Top 10 Questions You Should Ask When Buying Square or Round Fiberglass Columns
Ordering fiberglass columns can be overwhelming and mind-boggling when you have no idea what you should be buying in the first place. Questions with regards to quality, manufacturer reputation, column longevity, warranty, materials and shipping come to mind. No worries, we have come up with a list of 10 questions you should ask your manufacturer when purchasing columns.
1.) Does your column have a fiberglass or FRP capital and base?
Fiberglass or FRP (comes standard with all of our columns) A fiberglass cap and base have a Lifetime Limited Warranty. The fiberglass cap and base weigh about 3 to 5 times as much as the polyurethane cap and base, the fiberglass cap and base is a hard material that is hard to damage. Polyurethane- A polyurethane base which is what many other column manufactures provide only has a 1-year warranty. This is what you would most likely get from your local hardware store. It has the density of wood. It can be dented if you are shoveling snow, using a weed eater or something as small as kids poking it with a sharp toy. The picture to the below shows where a squirrel ate the base.
2.) Is the column we are buying class A fire rated? (All of Worthington’s WorthingtonCast™ and WorthingtonFRP™ columns are class A fire rated) Many companies try to utilize shortcuts when manufacturing their columns. This makes the materials less expensive to produce, therefore they can sell it to their customer at a less expensive price. You can usually spot this just by looking at the warranty for their columns. When you try to cut corners, you get a less durable product. You can identify a lesser quality product by doing a flashlight test like the one we did below. Per these pictures, if the company is using a good strong material, you will NOT be able to see the flashlight through it in a dark room.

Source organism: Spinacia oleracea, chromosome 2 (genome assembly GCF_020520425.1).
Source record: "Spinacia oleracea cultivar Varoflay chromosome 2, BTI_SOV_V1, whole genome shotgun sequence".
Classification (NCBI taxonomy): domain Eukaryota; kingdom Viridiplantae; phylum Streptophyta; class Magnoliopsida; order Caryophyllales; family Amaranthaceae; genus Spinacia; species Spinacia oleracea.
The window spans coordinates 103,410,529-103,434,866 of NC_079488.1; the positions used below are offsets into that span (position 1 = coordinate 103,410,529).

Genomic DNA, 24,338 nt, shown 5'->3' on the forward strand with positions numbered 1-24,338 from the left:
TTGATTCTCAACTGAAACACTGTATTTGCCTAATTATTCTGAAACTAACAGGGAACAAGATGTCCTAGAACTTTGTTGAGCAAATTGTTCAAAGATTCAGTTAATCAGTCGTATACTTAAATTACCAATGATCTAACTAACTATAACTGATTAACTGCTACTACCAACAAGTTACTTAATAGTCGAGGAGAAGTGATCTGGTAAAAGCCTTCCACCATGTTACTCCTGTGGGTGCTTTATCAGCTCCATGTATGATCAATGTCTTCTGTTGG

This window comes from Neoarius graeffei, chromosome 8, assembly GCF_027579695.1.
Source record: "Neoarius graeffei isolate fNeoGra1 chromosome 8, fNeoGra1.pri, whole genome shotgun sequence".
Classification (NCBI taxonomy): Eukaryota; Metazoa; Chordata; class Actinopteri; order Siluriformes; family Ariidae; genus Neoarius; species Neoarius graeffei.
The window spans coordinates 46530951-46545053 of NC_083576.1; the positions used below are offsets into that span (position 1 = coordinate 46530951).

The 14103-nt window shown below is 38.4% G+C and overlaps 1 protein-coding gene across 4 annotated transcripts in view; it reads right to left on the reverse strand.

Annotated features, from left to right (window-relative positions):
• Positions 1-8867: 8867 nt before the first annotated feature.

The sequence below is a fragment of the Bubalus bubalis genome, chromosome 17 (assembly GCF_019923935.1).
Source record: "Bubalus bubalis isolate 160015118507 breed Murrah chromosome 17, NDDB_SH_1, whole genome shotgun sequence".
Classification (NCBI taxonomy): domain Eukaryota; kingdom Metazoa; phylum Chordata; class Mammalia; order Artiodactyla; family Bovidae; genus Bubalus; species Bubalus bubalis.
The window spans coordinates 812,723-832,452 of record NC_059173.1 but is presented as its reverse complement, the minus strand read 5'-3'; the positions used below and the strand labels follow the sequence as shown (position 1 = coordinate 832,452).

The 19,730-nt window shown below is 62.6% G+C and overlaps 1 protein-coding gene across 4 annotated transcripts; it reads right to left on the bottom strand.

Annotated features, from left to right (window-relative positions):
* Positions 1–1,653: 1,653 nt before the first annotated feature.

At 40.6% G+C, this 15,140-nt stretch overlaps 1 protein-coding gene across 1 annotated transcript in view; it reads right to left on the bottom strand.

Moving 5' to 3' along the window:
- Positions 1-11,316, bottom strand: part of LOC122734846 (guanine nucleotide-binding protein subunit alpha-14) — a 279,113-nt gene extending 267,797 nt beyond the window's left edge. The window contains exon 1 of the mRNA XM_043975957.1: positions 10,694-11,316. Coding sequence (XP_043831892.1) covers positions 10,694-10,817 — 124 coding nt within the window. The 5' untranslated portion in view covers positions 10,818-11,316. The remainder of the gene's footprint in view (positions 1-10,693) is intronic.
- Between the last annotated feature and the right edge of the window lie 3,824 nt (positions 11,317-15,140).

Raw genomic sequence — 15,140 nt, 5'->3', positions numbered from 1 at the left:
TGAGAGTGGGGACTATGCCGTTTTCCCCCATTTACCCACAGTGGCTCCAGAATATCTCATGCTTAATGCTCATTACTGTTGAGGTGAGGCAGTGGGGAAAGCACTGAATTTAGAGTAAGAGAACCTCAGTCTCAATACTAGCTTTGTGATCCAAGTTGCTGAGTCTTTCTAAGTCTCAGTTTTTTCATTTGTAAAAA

3.) Is the capital and base a “solid” fiberglass? (All of our caps and bases are made of a “solid” fiberglass material) Again, this is a way that companies try to cut corners and therefore hurt the durability of the product. You can tell if it is not solid fiberglass by shining a flashlight on the inside. If it is solid, you will not be able to see the flashlight from the other side. Note the picture below to get an idea of what we mean by solid fiberglass.
4.) Has your columns load bearing capacity testing been provided by an ICC third party company and can you show the testing reports? The companies that try to cut corners and sell a lesser quality product will not have done this internally, which can err on the side of bias. All of Worthington columns are ICC Tested, you can access our ICC Testing Report HERE.
5.) Do you use high quality materials when manufacturing your product? All of Worthington’s products are manufactured with the highest quality of materials backed up by external testing facility reports. Again, when companies cut corners, they tend to try to do things like this themselves, which can cause bias and you would not want to explain to anyone why their columns did not hold up or warped and inevitably cost them a lot of money or even hurt someone. Please see the picture of the warped column below.